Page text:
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Take My Hand  By  cover art

Take My Hand

By: Dolen Perkins-Valdez
Narrated by: Lauren J. Daggett
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Publisher's Summary

“Deeply empathetic yet unflinching in its gaze…an unforgettable exploration of responsibility and redemption.” —Celeste Ng

“Highlights the horrific discrepancies in our healthcare system and illustrates their heartbreaking consequences.” —Essence

Inspired by true events that rocked the nation, a searing and compassionate new novel about a Black nurse in post-segregation Alabama who blows the whistle on a terrible injustice done to her patients, from the New York Times bestselling author of Wench

Montgomery, Alabama, 1973. Fresh out of nursing school, Civil Townsend intends to make a difference, especially in her African American community. At the Montgomery Family Planning Clinic, she hopes to help women shape their destinies, to make their own choices for their lives and bodies.

But when her first week on the job takes her along a dusty country road to a worn-down one-room cabin, Civil is shocked to learn that her new patients, Erica and India, are children—just eleven and thirteen years old. Neither of the Williams sisters has even kissed a boy, but they are poor and Black, and for those handling the family’s welfare benefits, that’s reason enough to have the girls on birth control. As Civil grapples with her role, she takes India, Erica, and their family into her heart. Until one day she arrives at their door to learn the unthinkable has happened, and nothing will ever be the same for any of them.

Decades later, with her daughter grown and a long career in her wake, Dr. Civil Townsend is ready to retire, to find her peace, and to leave the past behind. But there are people and stories that refuse to be forgotten. That must not be forgotten.

Because history repeats what we don’t remember.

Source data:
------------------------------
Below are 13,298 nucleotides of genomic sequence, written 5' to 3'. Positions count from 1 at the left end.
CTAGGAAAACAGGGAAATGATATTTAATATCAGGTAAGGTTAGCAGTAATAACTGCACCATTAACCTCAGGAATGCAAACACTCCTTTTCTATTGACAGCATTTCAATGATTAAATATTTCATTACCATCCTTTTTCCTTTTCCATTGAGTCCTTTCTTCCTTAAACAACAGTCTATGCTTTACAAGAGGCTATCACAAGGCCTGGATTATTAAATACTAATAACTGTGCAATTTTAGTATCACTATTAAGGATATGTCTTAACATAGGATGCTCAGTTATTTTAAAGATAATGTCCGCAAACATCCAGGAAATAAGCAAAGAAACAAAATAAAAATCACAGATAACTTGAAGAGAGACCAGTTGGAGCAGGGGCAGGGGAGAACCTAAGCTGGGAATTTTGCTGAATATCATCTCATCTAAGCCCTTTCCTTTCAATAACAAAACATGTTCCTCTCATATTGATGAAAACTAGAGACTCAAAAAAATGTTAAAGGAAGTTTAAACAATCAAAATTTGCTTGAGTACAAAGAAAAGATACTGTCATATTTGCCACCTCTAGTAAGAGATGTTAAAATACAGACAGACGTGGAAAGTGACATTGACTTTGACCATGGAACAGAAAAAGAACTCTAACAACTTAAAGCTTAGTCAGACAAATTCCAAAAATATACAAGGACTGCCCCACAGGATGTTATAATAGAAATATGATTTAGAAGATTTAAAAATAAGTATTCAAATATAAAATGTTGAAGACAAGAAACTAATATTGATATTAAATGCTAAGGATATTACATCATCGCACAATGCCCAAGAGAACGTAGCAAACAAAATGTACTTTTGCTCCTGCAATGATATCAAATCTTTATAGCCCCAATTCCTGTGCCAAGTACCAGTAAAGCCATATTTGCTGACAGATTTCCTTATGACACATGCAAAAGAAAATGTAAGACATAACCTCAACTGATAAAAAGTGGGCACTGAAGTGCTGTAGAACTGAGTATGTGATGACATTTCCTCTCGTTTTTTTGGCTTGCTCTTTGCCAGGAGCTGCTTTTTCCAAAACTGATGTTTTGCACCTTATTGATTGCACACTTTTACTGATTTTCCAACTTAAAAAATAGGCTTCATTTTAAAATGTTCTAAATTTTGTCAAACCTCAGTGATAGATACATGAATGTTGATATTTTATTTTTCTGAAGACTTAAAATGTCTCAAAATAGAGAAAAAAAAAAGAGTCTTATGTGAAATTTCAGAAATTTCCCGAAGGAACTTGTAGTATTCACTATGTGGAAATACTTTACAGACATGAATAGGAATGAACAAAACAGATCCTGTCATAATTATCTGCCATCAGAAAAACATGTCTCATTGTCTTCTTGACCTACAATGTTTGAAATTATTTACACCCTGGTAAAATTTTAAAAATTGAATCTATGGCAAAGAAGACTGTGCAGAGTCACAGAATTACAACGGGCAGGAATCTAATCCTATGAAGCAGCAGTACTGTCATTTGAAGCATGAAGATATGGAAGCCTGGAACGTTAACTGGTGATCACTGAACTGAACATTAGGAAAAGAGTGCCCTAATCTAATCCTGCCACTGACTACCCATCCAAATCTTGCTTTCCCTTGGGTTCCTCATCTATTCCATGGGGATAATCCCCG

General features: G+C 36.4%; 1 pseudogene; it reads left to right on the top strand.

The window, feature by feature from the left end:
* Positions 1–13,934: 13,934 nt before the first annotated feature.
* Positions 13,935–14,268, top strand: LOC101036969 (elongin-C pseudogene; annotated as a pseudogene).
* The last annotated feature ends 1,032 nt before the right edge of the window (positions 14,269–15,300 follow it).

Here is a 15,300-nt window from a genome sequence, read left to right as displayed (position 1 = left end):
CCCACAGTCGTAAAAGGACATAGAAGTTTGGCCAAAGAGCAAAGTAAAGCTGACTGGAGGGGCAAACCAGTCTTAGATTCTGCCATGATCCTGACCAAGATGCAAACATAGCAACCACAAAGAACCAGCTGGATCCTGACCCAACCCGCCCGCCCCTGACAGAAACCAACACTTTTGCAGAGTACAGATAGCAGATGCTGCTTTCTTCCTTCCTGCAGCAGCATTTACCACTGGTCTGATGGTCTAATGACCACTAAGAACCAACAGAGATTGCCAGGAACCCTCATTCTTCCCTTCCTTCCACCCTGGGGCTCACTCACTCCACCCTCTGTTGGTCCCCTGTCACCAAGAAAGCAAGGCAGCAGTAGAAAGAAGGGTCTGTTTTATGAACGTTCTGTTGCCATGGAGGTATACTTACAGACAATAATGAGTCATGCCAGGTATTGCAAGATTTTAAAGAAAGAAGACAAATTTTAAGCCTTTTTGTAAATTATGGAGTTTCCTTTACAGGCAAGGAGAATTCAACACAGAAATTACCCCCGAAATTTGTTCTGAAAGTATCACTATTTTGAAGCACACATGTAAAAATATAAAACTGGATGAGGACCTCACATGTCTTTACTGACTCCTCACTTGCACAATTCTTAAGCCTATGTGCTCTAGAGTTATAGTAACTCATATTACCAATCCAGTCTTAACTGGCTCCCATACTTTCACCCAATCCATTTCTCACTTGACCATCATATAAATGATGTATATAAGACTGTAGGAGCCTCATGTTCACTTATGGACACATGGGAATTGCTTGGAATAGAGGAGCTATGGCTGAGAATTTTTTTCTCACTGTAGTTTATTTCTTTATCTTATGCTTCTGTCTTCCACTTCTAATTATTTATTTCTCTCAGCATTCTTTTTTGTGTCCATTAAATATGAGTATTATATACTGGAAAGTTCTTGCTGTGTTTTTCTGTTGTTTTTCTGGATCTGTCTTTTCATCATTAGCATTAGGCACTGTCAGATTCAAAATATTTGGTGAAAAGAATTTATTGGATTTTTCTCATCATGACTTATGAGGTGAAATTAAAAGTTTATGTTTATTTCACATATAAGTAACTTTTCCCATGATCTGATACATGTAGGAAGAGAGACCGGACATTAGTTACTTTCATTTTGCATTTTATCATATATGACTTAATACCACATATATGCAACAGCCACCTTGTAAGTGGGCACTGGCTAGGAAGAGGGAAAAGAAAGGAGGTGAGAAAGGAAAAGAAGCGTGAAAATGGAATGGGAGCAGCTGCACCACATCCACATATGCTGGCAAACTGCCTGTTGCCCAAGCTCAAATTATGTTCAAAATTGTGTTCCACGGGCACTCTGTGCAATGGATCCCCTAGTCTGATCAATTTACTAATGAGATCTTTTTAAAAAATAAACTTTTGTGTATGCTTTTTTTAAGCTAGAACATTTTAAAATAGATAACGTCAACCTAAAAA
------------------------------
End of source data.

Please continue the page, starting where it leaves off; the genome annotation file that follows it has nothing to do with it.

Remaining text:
Inspired by true events and brimming with hope, Take My Hand is a stirring exploration of accountability and redemption.

©2022 Dolen Perkins-Valdez (P)2022 Penguin Audio

Critic Reviews

“In her newest novel, Dolen Perkins-Valdez probes the many ways institutional racism and classism inflicts lasting scars, especially on young Black women—and the grace, courage, and love needed to begin to heal those wounds. Deeply empathetic yet unflinching in its gaze, Take My Hand is an unforgettable exploration of responsibility and redemption, the dangers of good intentions, and the folly of believing anyone can decide what's best for another's life.” (Celeste Ng, number one New York Times best-selling author of Little Fires Everywhere)

“Dolen Perkins-Valdez is a brilliant writer in a class all by herself. I love her voice and how she makes the past feel immediate and relevant, because it is.” (Terry McMillan, number one New York Times best-selling author) 

Take My Hand is a gem: one of those rare and beautiful novels that walks the balance beam of heartbreak and hope. Dolen Perkins-Valdez demonstrates once again the way she can breathe life into history through fiction that adds deep and profound meaning to the past—and makes its relevance to the present meaningful and clear.” (Chris Bohjalian, number one New York Times best-selling author of The Flight Attendant and Hour of the Witch

Featured Article: Best of the Year—The 15 Best Fiction Listens of 2022


To say it’s a challenge to select the top fiction listens of the year (and this year especially!) is an understatement. But as hard as it is, it’s an even greater honor for our team to be able to listen deeply to so many amazing stories and then highlight the best of the best to you. Fiction is a big category—one that includes everything from epic family sagas to clever short stories, from historical fiction to near-future speculative works.

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I loved it.

I truly enjoyed this story, it tugged at every emotion. I loved the narrators voice, it really helped make the story more appealing.

4 people found this helpful